Home Page Follow Up Care Help and Support Publications from HRLC

Why is Breastfeeding Important for Me?

  • Breastfeeding develops a strong bond between you and your baby.
  • Breastfeeding is relaxing and helps your body in these ways:
    • Contracts the uterus which reduces bleeding after childbirth
    • Helps you return to pre-pregnancy weight earlier
    • Lowers your risk of ovarian cancer. The longer you breastfeed the lower the risk.
    • May reduce the risk of cancer of the breasts and ovaries
    • May help keep your bones strong
    • May help prevent perinatal mood disorders, such as depression
    • May decrease your chance of developing Type 2 diabetes
  • Breastfeeding is free and convenient. Breastmilk is always warm and ready to feed.

Why is Breastfeeding Important for My Baby?

YOUR breastmilk is especially made for YOUR baby.
It is the perfect food for your baby.

  • Breastfeeding is the normal way to feed your baby. It provides nutrients that help his mind and body grow to full potential.
  • Breastfeeding protects your baby from harmful germs.
  • Breastfeeding is comforting and develops your baby’s sense of trust and security.
  • Breastfeeding develops the muscles in your baby’s face, mouth and lips. This improves sucking, and the position of his teeth later on.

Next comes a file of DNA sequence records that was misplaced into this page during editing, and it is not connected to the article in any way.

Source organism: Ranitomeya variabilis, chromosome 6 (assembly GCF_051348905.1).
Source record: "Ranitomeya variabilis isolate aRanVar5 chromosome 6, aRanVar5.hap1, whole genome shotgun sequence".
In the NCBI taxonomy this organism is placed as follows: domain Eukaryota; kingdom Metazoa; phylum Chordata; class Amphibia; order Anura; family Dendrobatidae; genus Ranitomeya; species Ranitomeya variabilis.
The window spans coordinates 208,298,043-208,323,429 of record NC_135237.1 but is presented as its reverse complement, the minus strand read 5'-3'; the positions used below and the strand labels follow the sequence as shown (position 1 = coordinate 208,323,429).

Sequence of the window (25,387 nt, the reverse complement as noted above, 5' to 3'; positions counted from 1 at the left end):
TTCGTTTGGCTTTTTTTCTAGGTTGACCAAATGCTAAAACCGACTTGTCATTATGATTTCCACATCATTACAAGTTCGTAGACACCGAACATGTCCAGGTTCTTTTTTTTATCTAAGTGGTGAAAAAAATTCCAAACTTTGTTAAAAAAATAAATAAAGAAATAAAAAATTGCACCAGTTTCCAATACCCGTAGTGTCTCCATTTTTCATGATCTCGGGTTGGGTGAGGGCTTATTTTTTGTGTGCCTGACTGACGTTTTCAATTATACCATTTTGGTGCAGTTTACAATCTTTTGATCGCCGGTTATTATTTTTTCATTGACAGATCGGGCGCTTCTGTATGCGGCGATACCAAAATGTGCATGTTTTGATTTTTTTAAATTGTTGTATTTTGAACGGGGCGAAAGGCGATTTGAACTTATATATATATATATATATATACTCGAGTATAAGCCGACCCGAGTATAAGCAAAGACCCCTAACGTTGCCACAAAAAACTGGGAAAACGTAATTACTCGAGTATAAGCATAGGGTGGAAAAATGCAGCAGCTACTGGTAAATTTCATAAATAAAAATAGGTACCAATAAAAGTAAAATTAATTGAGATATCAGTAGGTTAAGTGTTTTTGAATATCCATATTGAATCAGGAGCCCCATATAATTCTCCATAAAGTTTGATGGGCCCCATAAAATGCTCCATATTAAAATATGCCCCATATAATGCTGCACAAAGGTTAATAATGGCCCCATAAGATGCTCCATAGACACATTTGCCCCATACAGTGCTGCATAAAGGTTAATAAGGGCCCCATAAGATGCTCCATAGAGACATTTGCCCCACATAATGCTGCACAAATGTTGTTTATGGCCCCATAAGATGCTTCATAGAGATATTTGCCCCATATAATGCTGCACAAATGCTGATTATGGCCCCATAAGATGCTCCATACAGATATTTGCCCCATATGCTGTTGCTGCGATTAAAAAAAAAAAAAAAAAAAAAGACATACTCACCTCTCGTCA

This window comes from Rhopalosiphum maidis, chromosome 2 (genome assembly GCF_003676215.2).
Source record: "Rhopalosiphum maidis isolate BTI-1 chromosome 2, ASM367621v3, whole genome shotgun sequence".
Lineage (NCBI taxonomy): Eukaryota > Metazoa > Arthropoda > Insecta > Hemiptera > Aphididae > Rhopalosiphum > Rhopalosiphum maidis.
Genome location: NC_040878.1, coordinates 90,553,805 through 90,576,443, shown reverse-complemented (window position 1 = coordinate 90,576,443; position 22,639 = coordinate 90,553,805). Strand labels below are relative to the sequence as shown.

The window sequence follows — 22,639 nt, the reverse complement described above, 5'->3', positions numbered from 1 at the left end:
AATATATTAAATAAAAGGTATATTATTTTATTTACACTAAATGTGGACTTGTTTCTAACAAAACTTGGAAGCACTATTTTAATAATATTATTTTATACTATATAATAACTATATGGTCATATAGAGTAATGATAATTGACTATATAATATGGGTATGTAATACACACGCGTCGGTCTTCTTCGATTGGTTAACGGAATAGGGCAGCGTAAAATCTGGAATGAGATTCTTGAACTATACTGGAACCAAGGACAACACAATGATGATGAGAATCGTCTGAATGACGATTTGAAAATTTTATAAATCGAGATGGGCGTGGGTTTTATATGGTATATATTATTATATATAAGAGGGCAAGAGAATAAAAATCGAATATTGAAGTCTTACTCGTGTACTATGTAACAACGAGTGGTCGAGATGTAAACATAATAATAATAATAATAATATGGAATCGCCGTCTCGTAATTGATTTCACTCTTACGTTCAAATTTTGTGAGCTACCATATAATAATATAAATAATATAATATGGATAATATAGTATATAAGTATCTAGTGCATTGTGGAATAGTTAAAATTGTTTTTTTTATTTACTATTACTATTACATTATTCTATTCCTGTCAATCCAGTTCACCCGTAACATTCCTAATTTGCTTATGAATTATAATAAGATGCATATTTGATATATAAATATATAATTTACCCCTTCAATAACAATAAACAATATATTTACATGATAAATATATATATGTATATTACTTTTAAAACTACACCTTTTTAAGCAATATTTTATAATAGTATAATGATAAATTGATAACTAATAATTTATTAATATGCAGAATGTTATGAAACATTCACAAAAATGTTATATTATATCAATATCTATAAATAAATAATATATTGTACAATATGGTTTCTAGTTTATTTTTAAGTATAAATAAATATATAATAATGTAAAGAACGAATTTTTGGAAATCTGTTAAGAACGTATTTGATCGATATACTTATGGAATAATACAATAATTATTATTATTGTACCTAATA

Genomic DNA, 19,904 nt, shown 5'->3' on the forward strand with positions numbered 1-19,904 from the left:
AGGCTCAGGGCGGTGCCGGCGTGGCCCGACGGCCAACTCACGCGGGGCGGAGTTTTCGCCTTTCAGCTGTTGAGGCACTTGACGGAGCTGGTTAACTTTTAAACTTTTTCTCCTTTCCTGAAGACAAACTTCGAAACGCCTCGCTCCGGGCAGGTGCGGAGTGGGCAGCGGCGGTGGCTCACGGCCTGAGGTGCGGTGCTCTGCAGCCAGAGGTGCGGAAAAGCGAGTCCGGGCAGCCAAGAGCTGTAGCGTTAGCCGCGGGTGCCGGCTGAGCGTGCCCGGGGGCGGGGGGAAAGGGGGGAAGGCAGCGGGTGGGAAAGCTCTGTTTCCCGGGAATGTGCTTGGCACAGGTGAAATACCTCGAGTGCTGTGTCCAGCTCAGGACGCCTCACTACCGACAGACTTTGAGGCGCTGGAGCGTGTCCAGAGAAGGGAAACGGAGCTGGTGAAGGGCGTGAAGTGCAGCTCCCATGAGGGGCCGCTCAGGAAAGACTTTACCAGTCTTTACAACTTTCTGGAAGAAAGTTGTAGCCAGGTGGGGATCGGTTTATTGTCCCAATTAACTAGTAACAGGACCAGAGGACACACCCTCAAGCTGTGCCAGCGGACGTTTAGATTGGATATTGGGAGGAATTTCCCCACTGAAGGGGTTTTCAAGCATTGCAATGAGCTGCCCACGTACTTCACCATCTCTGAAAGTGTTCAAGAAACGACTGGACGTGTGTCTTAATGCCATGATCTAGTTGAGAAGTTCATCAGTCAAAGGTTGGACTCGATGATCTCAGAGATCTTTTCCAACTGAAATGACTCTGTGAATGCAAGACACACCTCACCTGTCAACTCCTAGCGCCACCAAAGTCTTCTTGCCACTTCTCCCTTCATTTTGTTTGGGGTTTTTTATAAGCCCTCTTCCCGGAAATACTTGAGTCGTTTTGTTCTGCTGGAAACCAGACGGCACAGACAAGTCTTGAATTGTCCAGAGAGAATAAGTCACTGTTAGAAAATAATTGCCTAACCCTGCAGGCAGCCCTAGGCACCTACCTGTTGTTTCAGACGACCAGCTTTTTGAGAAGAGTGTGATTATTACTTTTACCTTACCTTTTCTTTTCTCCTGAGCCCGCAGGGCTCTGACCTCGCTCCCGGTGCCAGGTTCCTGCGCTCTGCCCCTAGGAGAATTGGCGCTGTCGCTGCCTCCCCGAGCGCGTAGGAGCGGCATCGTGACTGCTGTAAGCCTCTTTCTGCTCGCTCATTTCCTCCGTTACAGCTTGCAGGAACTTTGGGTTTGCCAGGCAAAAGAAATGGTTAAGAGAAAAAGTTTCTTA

• Breastfeeding has none of the risks related to formula.

    Formula increases your baby’s chance of:
    • Infections of the ear, lungs, bowel and urinary tract
    • Allergies
    • Diseases such as diabetes, obesity, Crohn’s disease, ulcerative colitis and lymphoma, which is a type of cancer
    • Sudden infant death syndrome, also called SIDS
    • Colic-like symptoms: crying, gas, constipation


Breastfeeding is Important

Breastfeeding has important benefits for you and your baby. These benefits begin right away and increase as you breastfeed longer. 

Breastmilk is the only food your baby needs for the first 6 months or so.

  • Breastfeeding may continue for 2 years or longer if you and your baby desire.
  • Around 6 months of age your baby will show signs of being ready to eat solid foods. Breastfeeding is still the most important food, but solids give your baby nutrients such as iron as well as new flavours and textures.

How can you tell if your baby is ready for solids?